These are difficult times for young, up-and-coming artists. How do we prevent a generation of artists from being lost?
These are difficult times for young, starting artists. You could already read part of it in the letters that the six starting artists write to each other in our section 'Starting up'. Through these artists we can better understand what is going on among start-up makers and how they move in a world that others have shaped for them. We, and hopefully you, are very happy to follow them.
Through these artists, we can better understand what's going on among startup makers and how they move in a world that others have shaped for them
For many young artists, the corona crisis has made starting an artistic practice difficult or perhaps impossible. The Raad voor Cultuur (Council for Culture) also delved into the lives of starting artists and spoke with nearly forty young makers from all disciplines. Conclusion: "The picture that emerges from the interviews is more intense and worrisome than previously thought".
The council sees it as a moral duty of society and the cultural and creative sector as a whole to prevent this generation of young makers from being lost and calls for solidarity from educators, producers, programmers and governments. On May 23 it became clear that politicians are also aware of the vulnerable position of young makers.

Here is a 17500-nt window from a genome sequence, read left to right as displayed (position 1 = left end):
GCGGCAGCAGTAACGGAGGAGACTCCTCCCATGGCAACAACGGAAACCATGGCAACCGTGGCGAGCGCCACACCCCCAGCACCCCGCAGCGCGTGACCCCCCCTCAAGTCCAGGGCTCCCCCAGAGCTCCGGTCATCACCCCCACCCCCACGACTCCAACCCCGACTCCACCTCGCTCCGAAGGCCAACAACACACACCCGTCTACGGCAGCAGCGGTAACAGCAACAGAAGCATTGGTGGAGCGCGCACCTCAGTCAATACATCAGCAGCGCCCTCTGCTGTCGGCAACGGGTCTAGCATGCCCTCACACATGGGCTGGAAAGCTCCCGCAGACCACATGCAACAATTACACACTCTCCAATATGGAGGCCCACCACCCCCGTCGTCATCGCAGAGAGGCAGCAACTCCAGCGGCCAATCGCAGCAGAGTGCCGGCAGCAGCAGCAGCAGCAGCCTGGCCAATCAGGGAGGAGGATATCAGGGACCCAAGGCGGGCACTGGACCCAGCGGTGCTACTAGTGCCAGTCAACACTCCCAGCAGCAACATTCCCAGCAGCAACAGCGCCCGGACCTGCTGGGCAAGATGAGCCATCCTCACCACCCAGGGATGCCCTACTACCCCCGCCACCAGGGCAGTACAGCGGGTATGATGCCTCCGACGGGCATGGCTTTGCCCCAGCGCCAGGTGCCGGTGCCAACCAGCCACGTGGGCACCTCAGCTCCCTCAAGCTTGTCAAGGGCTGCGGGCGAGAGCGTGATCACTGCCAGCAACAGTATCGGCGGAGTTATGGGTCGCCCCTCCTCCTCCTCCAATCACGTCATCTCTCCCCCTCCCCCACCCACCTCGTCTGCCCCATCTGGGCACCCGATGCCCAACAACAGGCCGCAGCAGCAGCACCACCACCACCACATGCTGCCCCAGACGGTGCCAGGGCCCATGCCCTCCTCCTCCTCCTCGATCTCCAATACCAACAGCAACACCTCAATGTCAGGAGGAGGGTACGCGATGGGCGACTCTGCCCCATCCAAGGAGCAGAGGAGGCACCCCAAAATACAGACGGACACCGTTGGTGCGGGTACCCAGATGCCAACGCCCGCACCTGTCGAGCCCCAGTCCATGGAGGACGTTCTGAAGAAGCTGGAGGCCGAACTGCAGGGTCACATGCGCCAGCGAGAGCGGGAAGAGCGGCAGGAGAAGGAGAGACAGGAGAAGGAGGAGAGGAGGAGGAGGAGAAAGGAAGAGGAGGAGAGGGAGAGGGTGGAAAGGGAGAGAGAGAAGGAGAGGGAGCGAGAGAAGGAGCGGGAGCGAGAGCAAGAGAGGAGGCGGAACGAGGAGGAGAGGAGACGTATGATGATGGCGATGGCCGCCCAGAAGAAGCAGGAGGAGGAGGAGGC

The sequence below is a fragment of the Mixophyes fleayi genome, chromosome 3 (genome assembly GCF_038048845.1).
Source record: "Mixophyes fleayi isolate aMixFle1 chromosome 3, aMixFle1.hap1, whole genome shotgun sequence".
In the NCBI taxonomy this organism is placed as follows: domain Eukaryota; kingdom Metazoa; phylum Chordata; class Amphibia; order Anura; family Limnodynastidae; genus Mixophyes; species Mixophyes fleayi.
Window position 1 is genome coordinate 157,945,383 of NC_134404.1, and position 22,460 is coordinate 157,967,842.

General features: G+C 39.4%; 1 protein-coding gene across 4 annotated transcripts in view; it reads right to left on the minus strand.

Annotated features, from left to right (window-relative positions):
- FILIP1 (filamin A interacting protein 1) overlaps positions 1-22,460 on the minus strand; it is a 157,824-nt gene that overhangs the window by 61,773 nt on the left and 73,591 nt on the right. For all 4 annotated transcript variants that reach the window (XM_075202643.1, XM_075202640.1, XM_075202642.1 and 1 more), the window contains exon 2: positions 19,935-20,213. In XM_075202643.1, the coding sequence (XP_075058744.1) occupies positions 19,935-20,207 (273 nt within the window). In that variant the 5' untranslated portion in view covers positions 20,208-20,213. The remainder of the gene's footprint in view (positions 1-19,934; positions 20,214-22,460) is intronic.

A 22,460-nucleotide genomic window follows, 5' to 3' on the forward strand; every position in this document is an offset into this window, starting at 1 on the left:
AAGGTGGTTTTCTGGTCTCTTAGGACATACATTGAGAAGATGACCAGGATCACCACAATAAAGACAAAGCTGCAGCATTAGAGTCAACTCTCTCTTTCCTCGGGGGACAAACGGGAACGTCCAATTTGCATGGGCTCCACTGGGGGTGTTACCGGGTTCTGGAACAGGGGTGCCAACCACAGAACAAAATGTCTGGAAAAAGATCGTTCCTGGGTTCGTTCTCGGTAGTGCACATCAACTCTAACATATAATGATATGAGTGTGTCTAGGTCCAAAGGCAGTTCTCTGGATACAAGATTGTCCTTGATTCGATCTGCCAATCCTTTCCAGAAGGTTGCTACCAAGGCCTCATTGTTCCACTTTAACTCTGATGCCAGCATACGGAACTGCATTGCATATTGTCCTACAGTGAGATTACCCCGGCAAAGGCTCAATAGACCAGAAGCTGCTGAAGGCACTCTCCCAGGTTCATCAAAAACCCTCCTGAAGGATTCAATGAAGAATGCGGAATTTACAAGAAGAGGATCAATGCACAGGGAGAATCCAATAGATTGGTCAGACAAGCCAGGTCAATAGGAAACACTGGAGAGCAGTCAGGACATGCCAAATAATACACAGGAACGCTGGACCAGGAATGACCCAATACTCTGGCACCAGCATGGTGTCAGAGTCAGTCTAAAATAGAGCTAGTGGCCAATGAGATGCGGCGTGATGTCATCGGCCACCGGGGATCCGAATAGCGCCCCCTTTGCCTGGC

It was the day we had long looked forward to, but thought might never come. State Secretary Gunay Uslu of Culture and Media presented her recovery plan for the sector and announced that an additional 135 million euros will go to culture this year, an amount that will subsequently rise to 170 million euros extra per year. Of this amount, 9.9 million euros will be set aside for starting makers, to give them a chance to find a stage or workplace and build a career.
A moral imperative to prevent this generation of young creators from being lost
The interviews that the Cultural Council had with the young makers show that this is no unnecessary luxury. Conversations in which, among other things, dejection and fatigue emerged. Young makers are either suffering from burn-out or can no longer cope. The pressure is sometimes so high that it stands in the way of creative development, and the institutions are eliminating the queues (for exhibitions that were previously unable to take place), so that new makers are not given a chance to get involved, while the new generation of makers is already knocking on the doors. The council warns of a lost generation of makers.
The pressure is sometimes so high that it gets in the way of creative development
Thus, the situation of starting artists is worrisome. As mentioned, through the "Startup" section and thanks to the six startup artists participating in it, we are trying to BK Information view of the professional lives of young makers. We will continue to follow these six creators in the upcoming issues, a second round, and are eager to see what will have changed for them.
As every year, in the June issue we show work of graduates of Dutch art academies
And just like every year, we show in the June issue work by graduates of Dutch art academies. We again received many submissions: the work we could not show in this issue we will take to the July issue. But be sure to check out the graduation work of these new young colleagues in the country for yourself.